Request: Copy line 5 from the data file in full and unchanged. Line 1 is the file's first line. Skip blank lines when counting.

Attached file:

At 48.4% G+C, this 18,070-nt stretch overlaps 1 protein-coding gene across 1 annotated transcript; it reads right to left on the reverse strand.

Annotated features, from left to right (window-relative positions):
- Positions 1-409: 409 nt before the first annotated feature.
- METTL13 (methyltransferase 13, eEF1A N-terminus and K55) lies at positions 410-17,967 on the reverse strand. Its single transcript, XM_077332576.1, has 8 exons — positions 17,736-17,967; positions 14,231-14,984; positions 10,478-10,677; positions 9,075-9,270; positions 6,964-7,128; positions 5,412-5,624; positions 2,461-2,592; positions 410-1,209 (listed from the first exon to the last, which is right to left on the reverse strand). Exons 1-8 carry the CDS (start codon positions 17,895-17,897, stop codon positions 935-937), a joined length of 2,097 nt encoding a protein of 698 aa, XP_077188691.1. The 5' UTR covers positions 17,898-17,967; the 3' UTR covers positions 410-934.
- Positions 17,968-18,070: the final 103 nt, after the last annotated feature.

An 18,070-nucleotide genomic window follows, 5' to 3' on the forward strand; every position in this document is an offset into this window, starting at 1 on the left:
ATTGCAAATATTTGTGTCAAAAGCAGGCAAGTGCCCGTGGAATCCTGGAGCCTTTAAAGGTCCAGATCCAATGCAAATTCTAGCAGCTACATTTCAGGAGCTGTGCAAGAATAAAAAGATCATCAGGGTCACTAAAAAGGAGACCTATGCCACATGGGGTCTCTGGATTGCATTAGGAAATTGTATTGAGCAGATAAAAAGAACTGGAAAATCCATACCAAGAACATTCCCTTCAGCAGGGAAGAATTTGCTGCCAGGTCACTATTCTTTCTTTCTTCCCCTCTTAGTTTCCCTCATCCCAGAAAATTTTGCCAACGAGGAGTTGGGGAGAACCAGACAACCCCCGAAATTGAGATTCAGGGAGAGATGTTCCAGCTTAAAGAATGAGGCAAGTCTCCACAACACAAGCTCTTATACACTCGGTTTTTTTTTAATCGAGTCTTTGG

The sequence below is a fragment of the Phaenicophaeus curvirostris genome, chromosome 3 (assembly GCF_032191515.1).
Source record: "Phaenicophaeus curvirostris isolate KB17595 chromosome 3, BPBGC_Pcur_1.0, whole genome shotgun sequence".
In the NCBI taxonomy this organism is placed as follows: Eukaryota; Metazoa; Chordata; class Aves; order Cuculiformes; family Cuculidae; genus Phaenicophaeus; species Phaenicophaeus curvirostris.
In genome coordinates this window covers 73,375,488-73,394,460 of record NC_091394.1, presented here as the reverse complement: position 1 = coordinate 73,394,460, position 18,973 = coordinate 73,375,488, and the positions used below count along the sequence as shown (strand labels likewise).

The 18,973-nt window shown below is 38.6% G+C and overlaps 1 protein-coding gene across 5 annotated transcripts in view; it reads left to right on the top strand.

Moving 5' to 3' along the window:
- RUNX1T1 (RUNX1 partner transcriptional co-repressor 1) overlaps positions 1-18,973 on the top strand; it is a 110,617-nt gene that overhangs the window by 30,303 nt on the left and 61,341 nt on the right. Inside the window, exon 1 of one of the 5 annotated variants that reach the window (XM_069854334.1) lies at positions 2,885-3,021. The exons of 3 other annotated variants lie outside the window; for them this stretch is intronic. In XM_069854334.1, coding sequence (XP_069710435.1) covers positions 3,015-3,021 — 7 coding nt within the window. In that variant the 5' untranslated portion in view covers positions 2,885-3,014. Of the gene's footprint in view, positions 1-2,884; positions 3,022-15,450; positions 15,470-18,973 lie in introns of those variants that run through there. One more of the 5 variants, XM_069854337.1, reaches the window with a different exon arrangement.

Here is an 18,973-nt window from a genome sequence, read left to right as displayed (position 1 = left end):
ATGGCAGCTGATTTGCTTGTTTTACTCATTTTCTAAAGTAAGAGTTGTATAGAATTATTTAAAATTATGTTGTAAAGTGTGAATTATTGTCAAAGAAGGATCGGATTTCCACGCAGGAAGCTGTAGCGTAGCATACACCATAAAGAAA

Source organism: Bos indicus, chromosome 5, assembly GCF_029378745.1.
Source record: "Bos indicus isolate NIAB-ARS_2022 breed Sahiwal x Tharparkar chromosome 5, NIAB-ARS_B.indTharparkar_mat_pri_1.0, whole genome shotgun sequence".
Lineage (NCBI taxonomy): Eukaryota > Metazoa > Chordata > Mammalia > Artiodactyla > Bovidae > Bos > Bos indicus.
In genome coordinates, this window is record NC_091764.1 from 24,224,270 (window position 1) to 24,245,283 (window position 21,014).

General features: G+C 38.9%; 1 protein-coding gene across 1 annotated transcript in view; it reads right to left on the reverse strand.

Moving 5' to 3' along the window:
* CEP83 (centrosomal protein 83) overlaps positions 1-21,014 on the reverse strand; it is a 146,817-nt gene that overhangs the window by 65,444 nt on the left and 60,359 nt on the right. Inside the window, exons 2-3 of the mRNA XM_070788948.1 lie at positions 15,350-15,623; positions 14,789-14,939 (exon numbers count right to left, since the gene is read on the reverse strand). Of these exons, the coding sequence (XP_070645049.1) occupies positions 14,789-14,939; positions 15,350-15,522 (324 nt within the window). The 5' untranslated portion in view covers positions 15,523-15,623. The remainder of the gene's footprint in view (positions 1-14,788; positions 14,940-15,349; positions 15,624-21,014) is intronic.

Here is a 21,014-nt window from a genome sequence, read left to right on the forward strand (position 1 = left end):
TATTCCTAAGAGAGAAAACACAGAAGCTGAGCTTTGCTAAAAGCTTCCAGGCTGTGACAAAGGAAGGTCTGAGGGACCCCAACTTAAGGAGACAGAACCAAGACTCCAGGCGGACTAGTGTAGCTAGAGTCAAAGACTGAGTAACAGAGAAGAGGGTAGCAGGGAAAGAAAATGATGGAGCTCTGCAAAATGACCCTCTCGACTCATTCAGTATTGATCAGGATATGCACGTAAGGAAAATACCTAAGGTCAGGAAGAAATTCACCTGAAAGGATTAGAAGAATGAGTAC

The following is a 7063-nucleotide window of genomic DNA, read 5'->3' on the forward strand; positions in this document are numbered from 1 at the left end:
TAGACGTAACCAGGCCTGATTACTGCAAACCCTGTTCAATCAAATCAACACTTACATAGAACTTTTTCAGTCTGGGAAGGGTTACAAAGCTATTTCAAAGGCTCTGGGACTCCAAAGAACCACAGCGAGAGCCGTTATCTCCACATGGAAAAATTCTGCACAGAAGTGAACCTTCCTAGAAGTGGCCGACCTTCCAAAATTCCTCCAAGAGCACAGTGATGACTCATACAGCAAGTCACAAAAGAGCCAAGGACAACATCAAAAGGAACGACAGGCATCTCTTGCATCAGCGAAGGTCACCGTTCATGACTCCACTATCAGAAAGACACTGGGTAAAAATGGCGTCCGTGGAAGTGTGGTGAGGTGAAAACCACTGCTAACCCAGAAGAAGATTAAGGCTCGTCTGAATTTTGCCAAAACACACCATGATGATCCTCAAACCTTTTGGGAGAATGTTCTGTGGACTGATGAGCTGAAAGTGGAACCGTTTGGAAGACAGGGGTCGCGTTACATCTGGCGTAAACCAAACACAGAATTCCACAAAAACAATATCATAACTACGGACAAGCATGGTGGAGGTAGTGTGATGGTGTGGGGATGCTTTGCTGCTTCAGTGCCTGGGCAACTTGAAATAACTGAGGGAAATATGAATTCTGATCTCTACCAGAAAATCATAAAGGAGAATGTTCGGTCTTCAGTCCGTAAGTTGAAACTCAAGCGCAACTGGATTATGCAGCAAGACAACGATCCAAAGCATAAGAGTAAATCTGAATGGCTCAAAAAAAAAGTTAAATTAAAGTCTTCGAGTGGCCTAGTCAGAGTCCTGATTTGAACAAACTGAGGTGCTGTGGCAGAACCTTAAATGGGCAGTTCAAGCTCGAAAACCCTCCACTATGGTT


- Positions 17,968-18,070: the final 103 nt, after the last annotated feature.